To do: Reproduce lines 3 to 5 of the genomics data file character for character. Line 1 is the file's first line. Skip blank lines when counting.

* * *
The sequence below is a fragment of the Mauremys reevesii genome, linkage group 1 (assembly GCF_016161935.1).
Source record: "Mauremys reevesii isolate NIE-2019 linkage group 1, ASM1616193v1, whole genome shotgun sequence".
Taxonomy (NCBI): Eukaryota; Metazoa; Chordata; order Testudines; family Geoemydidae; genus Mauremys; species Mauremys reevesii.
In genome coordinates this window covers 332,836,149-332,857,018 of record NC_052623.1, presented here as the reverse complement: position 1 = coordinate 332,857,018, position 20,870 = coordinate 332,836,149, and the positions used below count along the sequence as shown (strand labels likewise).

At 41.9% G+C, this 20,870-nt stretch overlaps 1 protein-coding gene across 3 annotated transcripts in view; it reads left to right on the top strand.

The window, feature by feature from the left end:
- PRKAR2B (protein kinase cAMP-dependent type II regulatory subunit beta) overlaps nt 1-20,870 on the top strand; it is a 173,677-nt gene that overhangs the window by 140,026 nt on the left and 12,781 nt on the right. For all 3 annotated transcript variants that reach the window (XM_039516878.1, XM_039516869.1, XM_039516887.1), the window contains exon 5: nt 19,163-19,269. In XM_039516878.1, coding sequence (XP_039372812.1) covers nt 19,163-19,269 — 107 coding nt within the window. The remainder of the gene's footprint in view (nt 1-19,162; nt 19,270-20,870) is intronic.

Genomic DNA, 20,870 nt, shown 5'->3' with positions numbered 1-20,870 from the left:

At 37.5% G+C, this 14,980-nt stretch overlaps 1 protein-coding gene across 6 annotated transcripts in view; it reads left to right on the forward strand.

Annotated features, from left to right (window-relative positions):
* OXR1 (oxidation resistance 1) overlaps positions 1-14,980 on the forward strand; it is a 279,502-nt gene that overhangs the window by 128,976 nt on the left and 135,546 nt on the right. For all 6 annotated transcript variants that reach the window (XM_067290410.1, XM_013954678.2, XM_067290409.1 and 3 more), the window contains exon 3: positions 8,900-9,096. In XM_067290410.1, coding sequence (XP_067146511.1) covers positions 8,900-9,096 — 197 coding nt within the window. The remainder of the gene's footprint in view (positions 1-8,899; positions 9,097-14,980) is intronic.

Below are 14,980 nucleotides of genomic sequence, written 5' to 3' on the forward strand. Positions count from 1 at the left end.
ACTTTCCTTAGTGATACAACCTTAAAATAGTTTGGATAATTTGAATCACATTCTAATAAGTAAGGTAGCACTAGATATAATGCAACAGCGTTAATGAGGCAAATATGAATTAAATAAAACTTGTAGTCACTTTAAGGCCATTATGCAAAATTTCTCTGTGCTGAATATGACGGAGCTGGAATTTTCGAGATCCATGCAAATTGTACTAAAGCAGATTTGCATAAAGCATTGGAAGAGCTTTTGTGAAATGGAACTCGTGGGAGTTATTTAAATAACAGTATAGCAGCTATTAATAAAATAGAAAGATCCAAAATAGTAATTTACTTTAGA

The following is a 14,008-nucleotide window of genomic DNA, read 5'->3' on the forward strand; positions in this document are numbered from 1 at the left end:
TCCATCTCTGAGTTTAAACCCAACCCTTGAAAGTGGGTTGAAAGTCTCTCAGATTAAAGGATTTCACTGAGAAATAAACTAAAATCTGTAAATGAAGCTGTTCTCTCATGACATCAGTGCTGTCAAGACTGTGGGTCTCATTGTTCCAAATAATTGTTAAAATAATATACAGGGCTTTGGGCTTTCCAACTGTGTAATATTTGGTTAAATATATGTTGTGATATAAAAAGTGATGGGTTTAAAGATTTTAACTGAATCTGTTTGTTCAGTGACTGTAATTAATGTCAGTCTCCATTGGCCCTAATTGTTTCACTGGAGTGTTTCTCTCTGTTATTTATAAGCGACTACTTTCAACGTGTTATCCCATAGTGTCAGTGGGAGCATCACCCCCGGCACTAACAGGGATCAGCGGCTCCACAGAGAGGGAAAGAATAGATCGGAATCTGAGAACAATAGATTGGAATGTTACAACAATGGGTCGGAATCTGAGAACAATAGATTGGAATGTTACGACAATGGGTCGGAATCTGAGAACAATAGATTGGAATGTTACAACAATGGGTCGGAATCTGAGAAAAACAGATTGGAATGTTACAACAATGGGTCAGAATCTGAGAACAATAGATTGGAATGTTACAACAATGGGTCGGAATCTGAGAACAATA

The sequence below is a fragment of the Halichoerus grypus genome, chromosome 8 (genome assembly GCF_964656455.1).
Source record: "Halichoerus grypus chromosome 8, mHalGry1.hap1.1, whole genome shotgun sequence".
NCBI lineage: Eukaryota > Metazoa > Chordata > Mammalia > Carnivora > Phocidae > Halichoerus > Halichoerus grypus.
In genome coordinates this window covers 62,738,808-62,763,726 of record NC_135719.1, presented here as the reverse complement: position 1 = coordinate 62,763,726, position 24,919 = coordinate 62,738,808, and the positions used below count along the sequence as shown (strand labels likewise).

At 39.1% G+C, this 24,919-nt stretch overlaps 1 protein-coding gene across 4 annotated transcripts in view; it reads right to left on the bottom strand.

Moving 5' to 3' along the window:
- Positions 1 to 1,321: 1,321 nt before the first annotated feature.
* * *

Taxonomy (NCBI): Eukaryota; Metazoa; Chordata; order Testudines; family Geoemydidae; genus Mauremys; species Mauremys reevesii.
In genome coordinates this window covers 332,836,149-332,857,018 of record NC_052623.1, presented here as the reverse complement: position 1 = coordinate 332,857,018, position 20,870 = coordinate 332,836,149, and the positions used below count along the sequence as shown (strand labels likewise).

At 41.9% G+C, this 20,870-nt stretch overlaps 1 protein-coding gene across 3 annotated transcripts in view; it reads left to right on the top strand.